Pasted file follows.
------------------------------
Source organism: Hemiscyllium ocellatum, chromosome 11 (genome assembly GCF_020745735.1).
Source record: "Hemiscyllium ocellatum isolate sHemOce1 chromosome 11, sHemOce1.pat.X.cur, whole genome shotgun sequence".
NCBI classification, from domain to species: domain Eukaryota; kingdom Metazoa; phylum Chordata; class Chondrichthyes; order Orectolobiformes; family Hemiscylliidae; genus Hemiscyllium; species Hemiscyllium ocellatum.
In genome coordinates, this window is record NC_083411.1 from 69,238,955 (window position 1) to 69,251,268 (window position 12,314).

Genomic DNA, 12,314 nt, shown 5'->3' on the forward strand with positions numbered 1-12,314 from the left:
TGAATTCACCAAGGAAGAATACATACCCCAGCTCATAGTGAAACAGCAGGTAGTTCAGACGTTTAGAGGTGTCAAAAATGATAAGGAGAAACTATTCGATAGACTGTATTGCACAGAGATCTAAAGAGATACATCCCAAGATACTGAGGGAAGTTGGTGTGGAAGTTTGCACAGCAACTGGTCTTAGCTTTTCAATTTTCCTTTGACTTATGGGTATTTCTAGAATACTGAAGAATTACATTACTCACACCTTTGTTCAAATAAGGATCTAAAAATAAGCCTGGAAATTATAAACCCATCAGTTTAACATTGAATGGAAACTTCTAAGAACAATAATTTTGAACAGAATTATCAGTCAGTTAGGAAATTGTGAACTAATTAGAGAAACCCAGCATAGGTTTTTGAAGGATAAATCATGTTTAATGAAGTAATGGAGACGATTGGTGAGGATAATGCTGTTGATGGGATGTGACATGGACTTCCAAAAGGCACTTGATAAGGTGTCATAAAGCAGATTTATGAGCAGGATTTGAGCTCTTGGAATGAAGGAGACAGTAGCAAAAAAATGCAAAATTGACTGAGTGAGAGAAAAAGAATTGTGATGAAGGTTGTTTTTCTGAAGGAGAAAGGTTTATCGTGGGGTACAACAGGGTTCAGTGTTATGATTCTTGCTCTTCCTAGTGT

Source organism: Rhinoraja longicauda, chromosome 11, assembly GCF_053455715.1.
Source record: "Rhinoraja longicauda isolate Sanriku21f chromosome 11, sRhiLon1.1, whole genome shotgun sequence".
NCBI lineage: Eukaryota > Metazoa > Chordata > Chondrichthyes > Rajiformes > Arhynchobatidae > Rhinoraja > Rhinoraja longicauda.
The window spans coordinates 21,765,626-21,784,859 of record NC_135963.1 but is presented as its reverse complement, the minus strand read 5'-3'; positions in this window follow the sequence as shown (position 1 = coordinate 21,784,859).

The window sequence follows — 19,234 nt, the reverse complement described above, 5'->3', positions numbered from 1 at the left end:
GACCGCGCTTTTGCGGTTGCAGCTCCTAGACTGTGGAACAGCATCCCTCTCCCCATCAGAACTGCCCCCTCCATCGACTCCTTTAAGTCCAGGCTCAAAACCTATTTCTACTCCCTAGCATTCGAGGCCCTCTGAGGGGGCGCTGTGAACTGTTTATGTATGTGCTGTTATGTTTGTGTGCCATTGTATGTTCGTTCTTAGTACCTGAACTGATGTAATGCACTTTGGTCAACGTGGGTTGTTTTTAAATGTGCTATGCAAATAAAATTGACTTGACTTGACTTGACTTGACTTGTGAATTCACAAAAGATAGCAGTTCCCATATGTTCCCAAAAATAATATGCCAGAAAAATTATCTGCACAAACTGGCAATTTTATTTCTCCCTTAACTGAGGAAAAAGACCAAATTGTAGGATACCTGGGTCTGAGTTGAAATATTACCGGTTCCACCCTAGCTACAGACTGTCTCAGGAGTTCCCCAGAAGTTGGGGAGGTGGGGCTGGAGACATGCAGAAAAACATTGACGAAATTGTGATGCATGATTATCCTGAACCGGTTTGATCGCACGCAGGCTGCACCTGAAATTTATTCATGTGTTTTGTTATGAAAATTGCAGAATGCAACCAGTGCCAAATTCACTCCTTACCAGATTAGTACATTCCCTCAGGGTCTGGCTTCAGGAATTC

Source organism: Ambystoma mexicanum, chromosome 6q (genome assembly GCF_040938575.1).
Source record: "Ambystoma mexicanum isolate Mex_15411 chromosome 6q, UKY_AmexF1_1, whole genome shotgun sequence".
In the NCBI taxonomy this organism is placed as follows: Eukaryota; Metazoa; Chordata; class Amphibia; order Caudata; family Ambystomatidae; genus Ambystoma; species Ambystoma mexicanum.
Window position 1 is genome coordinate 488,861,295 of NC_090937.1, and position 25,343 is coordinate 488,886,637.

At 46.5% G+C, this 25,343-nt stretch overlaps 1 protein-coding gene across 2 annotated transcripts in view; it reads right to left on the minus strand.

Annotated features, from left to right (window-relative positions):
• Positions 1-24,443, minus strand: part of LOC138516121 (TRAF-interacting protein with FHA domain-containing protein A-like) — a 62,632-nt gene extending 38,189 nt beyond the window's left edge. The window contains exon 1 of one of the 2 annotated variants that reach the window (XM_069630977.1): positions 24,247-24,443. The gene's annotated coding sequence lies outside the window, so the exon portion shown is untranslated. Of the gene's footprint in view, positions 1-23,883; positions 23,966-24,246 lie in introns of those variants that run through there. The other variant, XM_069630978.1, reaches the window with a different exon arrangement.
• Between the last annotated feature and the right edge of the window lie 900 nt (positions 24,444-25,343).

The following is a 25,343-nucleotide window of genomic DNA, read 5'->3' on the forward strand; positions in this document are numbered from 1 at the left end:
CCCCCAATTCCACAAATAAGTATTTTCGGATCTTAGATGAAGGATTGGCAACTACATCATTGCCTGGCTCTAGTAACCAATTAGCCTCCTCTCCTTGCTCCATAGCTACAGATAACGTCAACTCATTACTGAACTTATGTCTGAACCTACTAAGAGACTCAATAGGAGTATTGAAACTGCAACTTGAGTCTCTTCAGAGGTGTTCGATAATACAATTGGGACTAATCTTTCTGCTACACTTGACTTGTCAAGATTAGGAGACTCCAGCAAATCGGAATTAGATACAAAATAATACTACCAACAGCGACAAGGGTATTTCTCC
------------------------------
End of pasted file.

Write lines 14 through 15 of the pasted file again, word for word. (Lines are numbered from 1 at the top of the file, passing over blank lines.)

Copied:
Source record: "Ambystoma mexicanum isolate Mex_15411 chromosome 6q, UKY_AmexF1_1, whole genome shotgun sequence".
In the NCBI taxonomy this organism is placed as follows: Eukaryota; Metazoa; Chordata; class Amphibia; order Caudata; family Ambystomatidae; genus Ambystoma; species Ambystoma mexicanum.